From 1839 to 1841 Dumas, with the assistance of several friends, compiled Celebrated Crimes, an eight-volume collection of essays on famous criminals and crimes from European history. He also collaborated with his fencing master Augustin Grisier in his 1840 novel The Fencing Master. The story is written to be Grisier’s narrated account of how he came to be witness to events in the Decembrist revolt in Russia. This novel was eventually banned in Russia by Czar Nicholas IST of Russia, causing Dumas to be forbidden to visit Russia until the Czar’s death. Grisier is also mentioned with great respect in both – The Count of Monte Cristo and The Corsican Brothers as well as Dumas’ memoirs.

In 1840, he married an actress, Ida Ferrier, but continued with his numerous liaisons with other women, fathering at least three illegitimate children. One of those children, a son named after him, would follow in his footsteps, also becoming a successful novelist and playwright. Because of their same name and occupation, to distinguish them, one is referred to as Alexandre Dumas, Père, the other as Alexandre Dumas, fils.

Dumas made extensive use of the aid of numerous ghostwriters of which Auguste Maquet was the best known. It was Maquet who outlined the plot of The Count of Monte Cristo and made substantial contributions to The Three Musketeers and its sequels, as well as several of Dumas’ other novels. When working together, Maquet proposed plots and wrote drafts, while Dumas added the details, dialogues, and the final chapters.

His writing earned him a great deal of money however, as a result of spending lavishly on women and high living, Dumas was frequently broke or in debt. The large and costly home – Château de Monte-Cristo that he built was often filled with strangers and acquaintances who took advantage of his generosity.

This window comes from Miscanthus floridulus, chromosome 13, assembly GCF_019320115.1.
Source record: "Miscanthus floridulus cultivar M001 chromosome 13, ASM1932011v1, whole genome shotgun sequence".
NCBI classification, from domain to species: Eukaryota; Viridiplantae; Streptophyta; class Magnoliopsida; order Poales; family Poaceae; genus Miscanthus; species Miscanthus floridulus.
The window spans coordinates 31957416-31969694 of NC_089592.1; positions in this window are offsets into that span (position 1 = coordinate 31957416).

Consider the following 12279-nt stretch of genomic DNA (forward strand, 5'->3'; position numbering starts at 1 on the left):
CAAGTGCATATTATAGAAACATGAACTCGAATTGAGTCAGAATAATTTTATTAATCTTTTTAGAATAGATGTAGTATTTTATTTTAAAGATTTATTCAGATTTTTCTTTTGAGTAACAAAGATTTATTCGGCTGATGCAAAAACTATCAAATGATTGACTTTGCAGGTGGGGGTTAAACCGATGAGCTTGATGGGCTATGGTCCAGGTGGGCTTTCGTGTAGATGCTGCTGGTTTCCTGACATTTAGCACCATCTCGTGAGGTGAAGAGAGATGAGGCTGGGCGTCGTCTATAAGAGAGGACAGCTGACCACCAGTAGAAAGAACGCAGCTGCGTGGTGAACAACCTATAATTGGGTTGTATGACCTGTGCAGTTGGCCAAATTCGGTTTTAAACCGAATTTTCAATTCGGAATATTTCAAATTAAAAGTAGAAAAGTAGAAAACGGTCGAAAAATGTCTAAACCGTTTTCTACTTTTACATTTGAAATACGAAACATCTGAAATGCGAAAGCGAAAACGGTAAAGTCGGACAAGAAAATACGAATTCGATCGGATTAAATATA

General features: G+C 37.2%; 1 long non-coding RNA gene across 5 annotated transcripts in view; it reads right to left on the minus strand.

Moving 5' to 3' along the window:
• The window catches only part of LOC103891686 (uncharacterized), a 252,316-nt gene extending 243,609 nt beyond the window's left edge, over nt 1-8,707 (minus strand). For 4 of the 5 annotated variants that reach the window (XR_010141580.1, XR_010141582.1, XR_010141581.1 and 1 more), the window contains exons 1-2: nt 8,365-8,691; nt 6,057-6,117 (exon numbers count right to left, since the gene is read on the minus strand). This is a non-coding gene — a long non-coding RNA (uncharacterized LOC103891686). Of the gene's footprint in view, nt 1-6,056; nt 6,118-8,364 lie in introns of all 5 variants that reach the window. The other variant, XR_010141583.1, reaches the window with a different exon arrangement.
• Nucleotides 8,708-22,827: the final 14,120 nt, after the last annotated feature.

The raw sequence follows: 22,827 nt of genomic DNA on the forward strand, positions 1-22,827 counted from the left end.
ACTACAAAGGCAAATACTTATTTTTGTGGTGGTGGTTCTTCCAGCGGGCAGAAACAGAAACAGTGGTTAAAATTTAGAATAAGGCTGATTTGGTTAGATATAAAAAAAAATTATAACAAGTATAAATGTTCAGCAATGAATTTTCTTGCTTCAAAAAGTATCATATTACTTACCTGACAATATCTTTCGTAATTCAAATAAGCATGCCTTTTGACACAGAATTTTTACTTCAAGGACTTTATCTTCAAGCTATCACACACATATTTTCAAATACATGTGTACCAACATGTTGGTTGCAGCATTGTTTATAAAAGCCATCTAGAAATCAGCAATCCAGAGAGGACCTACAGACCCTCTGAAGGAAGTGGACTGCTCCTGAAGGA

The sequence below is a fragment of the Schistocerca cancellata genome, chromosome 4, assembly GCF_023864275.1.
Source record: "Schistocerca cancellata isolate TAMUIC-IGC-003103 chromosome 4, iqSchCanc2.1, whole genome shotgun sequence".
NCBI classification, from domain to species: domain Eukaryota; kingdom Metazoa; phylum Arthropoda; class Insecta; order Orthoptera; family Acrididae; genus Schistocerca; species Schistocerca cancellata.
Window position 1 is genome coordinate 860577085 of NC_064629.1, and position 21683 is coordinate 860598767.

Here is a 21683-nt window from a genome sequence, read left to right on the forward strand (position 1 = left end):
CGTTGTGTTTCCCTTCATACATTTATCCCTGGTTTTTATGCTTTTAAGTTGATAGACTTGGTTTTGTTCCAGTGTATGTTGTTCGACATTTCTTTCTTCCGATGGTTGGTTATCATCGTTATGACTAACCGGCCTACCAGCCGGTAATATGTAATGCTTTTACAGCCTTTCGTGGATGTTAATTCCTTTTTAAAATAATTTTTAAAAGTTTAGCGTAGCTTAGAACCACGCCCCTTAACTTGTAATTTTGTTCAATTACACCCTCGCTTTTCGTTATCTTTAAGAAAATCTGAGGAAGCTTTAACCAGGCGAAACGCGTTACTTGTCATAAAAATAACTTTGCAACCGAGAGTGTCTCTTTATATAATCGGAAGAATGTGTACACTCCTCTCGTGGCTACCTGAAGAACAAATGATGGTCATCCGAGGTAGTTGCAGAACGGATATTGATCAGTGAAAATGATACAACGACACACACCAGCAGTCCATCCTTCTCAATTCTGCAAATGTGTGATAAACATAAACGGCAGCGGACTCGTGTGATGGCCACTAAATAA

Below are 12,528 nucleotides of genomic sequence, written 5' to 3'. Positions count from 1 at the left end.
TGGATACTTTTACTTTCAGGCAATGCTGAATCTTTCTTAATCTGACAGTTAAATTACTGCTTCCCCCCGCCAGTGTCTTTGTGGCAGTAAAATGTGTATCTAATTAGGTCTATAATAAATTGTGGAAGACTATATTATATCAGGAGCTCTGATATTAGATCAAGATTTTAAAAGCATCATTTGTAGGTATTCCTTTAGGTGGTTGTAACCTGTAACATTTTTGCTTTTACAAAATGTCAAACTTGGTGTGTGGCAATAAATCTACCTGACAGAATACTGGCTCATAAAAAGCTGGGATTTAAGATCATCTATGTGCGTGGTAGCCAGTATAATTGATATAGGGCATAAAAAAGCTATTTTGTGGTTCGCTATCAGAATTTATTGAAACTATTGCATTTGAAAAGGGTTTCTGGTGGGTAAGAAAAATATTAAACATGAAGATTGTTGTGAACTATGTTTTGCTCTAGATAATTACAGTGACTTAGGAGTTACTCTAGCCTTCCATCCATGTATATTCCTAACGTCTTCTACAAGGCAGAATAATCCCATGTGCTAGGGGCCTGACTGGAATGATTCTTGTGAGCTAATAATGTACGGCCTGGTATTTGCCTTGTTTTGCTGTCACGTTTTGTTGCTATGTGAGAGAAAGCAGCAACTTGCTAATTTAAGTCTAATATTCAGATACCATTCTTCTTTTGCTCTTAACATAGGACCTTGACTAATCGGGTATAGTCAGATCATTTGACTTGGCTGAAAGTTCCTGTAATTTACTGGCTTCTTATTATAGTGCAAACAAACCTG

When King Louis-Philippe was ousted in a revolt, Dumas was not looked upon favorably by the newly elected President, Charles Louis Napoleon Bonaparte. In 1851 Dumas fled to Brussels, Belgium to escape his creditors, and from there he travelled to Russia where French was the second language and his writings were enormously popular. Dumas spent two years in Russia before moving on to seek adventure and other sources of inspiration for more stories. In March of 1861, the kingdom of Italy was proclaimed, with Victor Emmanuel II as its king. For the next three years, Alexandre Dumas would be involved in the fight for a united Italy, founding and leading a newspaper named “Indipendente” before returning to Paris in 1864.

Despite Alexandre Dumas’ success and high connections, the fact that he was mixed-race, meant he was always looked down on. In 1843, he wrote a short novel, Georges, which addressed some of the issues of race and the effects of colonialism. Nevertheless, racist attitudes impacted his rightful position in France’s history long after his death on December 5, 1870 at the age of 68.

In June 2005, Dumas’ recently-discovered last novel The Knight of Sainte-Hermine went on sale in France. Within the story, Dumas describes the Battle of Trafalgar in which the death of Lord Nelson is explained. The novel was being published serially and was almost complete by the time of his death. The final two-and-a-half closing chapters were written by modern-day Dumas scholar Claude Schopp.